Dealing With the Reporting Bureaus
I said the law is on your side when it comes to credit reporting. In this context, the law is the Fair Credit Reporting Act or FCRA. This federal law places certain obligations and restrictions on the reporting companies. It requires them to give you access to a free credit report, once a year. It limits what they can do with the information they collect. And (more pertinent to this discussion) it outlines the procedures they must follow when consumers dispute an item on their credit reports.
Here’s what the law says in a nutshell. Let’s say you make an effort to clean up your credit reports. So you request a free copy from Experian, TransUnion and Equifax. On your TransUnion report, you notice a 30-day late payment that’s not yours. It relates to a retail account for a store you’ve never even visited before. This might be a computer data mix-up, or a case of identity theft. Either way, you need to clean this item from your credit report. So you visit the “disputes” section of the TransUnion website, and you submit a detailed explanation of why this entry is erroneous. This is where the law comes in.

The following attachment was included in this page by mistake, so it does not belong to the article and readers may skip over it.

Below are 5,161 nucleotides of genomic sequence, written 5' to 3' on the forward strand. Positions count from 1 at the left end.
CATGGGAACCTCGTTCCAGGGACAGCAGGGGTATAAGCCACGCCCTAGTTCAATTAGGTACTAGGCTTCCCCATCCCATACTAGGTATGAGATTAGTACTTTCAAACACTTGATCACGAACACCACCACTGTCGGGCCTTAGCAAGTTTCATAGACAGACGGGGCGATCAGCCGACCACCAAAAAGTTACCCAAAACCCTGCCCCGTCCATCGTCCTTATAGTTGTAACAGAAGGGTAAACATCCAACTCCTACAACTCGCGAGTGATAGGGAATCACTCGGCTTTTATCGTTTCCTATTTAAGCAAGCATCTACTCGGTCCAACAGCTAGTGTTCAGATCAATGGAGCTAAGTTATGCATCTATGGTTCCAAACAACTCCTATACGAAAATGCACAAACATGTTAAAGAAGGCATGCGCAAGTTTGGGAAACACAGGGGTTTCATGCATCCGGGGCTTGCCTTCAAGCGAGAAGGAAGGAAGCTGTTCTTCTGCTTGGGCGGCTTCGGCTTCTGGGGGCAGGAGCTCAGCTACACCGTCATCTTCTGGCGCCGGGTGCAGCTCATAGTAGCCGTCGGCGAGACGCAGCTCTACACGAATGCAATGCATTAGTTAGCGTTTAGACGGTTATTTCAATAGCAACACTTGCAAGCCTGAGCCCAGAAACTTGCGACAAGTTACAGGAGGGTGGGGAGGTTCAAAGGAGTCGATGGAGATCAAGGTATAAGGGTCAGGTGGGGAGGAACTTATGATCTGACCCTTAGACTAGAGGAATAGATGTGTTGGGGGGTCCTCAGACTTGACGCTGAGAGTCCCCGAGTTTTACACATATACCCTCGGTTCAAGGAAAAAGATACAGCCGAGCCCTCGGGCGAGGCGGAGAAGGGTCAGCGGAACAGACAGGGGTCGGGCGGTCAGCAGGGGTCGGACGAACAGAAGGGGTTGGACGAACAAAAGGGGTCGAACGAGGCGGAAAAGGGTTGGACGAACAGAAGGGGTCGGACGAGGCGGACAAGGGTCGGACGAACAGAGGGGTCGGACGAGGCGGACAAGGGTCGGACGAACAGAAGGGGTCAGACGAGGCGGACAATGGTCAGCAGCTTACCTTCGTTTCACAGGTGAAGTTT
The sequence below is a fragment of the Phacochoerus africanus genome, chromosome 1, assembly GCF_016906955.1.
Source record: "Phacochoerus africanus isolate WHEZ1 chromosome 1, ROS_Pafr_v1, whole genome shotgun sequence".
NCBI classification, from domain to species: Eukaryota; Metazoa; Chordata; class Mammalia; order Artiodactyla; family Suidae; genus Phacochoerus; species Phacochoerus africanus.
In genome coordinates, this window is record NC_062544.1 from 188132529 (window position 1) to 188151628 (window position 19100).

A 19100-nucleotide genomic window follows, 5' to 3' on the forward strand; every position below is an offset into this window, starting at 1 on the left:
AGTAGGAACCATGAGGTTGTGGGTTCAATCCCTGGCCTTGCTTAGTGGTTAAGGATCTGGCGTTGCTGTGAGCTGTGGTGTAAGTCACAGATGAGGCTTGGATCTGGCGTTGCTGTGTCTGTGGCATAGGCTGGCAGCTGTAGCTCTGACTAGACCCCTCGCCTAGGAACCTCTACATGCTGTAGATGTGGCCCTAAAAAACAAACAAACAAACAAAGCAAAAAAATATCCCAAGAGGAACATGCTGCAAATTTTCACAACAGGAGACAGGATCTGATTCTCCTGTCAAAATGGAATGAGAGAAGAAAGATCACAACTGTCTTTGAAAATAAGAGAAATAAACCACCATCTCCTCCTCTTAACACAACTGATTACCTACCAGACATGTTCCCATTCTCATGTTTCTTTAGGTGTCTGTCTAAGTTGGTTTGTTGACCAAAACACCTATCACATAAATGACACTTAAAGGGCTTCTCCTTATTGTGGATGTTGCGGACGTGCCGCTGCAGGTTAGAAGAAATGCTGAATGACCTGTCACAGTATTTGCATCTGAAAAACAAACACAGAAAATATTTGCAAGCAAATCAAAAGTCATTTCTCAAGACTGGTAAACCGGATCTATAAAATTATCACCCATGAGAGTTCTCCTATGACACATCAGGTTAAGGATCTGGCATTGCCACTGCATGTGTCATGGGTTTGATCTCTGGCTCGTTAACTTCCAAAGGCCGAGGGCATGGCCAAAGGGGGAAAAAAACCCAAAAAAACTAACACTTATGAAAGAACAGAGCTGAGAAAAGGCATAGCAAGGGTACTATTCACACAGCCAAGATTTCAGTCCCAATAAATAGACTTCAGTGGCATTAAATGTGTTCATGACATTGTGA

Here’s what the Federal Trade Commission (FTC) says about it:
So the reporting company must investigate the disputed information. If they either (A) discover that the information is indeed inaccurate, or (B) cannot make a determination one way or the other, they must remove the disputed item.
As you can see, you can handle all of this by yourself. There are laws in place to empower consumers to clean up their credit reports. You don’t need to pay a third party to do this on your behalf. The law is on your side. The reporting companies must take action whenever a dispute is filed. And you can easily file a dispute through their websites. You can even monitor the status of your dispute, after you submit it to the company. So why would you need to pay some company to do it for you? You don’t.
This article explains how to clean up your credit report on your own. If you would like to learn more about this subject, use the search box located at the top of the website. You’ll find dozens of other credit-related articles on the website.